Riverside Surgical



169 Riverside Drive, Binghamton, NY 13905
Phone: 607-352-3550 Fax:  607-798-5270

Gastroparesis:  A Serious Digestive Problem

Gastroparesis is a stomach disorder in which food moves through the stomach more slowly than normal. In a healthy digestive system, strong muscular contractions move food from the stomach through the digestive tract; however, with gastroparesis, the stomach muscles work poorly (or not at all), thus preventing the stomach from emptying properly. Because it interferes with digestion, gastroparesis often results in severe, chronic nausea and vomiting, which can cause malnutrition and inadequate blood sugar levels. Living with gastroparesis also affects emotional well-being—the constant discomfort of chronic nausea and vomiting can have an impact on school and work performance, family and personal relationships, and social activities.
There is no cure for gastroparesis, but there are therapies that improve symptoms and offer hope for a better quality of life. One of these is Gastric Electrical Stimulation (GES). This implantable system is designed to relieve the symptoms of chronic, drug-refractory (resistant to treatment with medication) nausea and vomiting associated with gastroparesis of diabetic or idiopathic origin.

Gastric Electrical Stimulation

Enterra® Therapy for Gastroparesis

The Enterra® Therapy implant is designed to improve chronic, drug-refractory nausea and vomiting associated with gastroparesis of diabetic or idiopathic origin.

The system consists of a neurostimulator (about the size of a pocket watch – 2.2” high x 2.4” long x .4” thick) implanted beneath the skin, usually in the lower abdominal region.  Two insulated wires are implanted in stomach muscle and then connected to the neurostimulator.   

The neurostimulator sends mild electrical pulses through the leads to stimulate the nerves and smooth muscles of the lower stomach.  This helps to control the chronic nausea and vomiting casued by gastroparesis. 

Implanting the Stimulator 

Implanting the gastric stimulator typically takes from 1 to 2 hours under general anesthesia. Dr. Pallapothu will discuss the surgery with you in detail and determine the best locations for incisions and placement of the neurostimulator and leads, based on your medical history, individual anatomy, and personal preferences. He will try to place the system in an area that is most comfortable for you so that you can maintain normal daily activities. The location should also be cosmetically acceptable to you. In addition, Dr. Pallapothu will follow special implant and programming considerations if you have another medical device already implanted.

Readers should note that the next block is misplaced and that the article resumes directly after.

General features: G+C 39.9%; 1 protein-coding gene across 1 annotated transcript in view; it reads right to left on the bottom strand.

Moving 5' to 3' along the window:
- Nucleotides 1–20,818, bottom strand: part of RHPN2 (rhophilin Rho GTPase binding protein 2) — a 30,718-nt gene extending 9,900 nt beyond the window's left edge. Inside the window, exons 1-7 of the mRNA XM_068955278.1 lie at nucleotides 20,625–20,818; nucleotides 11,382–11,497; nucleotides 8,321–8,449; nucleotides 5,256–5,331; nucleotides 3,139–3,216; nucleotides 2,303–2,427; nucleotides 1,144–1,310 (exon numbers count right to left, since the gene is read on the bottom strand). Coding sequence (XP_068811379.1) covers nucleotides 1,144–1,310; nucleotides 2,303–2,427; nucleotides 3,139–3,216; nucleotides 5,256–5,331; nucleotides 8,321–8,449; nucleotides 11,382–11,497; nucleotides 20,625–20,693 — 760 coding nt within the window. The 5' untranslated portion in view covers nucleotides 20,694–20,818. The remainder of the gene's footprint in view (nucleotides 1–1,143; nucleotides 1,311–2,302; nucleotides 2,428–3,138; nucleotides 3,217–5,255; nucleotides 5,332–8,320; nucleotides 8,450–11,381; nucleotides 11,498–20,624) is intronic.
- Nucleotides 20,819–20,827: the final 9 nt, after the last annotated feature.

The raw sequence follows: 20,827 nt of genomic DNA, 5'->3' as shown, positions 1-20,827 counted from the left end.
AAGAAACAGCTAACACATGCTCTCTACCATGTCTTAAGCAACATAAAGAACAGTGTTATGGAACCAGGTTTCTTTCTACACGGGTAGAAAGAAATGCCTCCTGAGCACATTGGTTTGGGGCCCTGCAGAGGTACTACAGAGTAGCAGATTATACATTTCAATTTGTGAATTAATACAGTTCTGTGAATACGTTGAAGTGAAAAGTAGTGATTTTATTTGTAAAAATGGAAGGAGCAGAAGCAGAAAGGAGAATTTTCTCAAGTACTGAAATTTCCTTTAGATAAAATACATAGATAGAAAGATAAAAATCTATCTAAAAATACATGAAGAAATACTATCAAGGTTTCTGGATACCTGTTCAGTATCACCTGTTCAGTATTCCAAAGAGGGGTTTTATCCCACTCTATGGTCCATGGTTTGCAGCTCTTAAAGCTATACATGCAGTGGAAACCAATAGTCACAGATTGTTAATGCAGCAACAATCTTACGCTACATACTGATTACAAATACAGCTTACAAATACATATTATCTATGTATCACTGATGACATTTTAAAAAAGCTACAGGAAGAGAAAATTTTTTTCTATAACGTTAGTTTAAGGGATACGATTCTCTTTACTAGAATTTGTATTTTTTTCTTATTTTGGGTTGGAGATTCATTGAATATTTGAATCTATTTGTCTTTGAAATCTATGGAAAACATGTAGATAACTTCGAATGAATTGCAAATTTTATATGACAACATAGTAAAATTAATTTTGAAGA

Gastric Stimulator PlacementYour implant will be inserted laparoscopically, using special surgical instruments that are inserted through tiny incisions to perform the procedure.  During the implant, the electrode at the tip of each lead is placed in the muscle wall of your stomach. The lead bodies are then routed under your skin from the stomach to the neurostimulator and connected.  The neurostimulator and leads are placed in a pocket formed just beneath your skin, usually  below the rib cage and above the belt line in the lower abdominal region. the pocket is then sutured closed.
After the surgery, during an office visit, Dr. Pallapothu uses a handheld, external programmer to adjust the neruotimulator and customize therapy to achieve the best possible symptom control for you. Programming is noninvasive, painless, and can be done in the hospital or doctor’s office. The therapy can be turned off by Dr. Pallapothu at any time if you experiences any intolerable side effects.  
Implanting a gastric stimulator has risks similar to any surgical procedure, including infection, discomfort, or bruising.

After Surgery

Most patients leave the hospital after 1 or 2 days. It is normal to have some pain at the neurostimulator site for 2 to 6 weeks after the surgery. Your doctor will help you manage any pain.  
During your recovery, avoid heavy lifting and activities that involve excessive or repetitive bending, twisting, bouncing, or stretching. These movements could damage or displace your leads or affect the neurostimulator’s ability to provide stimulation.  
You should not feel the stimulation. Call your doctor if symptoms return; they may indicate a problem with your implanted system.  
Often, a combination of gastric electrical stimulation, diet modification, and medication is necessary to control symptoms of gastroparesis. Your gastroenterologist, endocrinologist, or primary care doctor will provide ongoing management of your condition and will prescribe any additional therapies you may need.  You will receive a list of recommended diet and nutrition tips. Also, be sure to strictly follow any specialized diet your doctor has recommended for you.
Ratna Pallapothu, MD

Our Provider

Ratna Pallapothu, MD

Dr. Pallapothu has been performing this procedure in our area since 2010.  

Dr. Pallapothu graduated from Guntur Medical College in Andhra Pradesh, India.  He completed his residence at SUNY Buffalo School of Medicine in Buffalo, NY.  Dr. Pallapothu is board certified in General Surgery.  He was fellowship trained in Minimally Invasive Surgery/Advanced Laparoscopic & Bariatric Surgery at Baystate Medical Center in Springfield, MA where he was trained to perform gastric stimulator surgery.

LOURDES Hospital | 169 Riverside Drive • Binghamton, NY 13905 | Phone: 607-798-5111 / Directory | Email: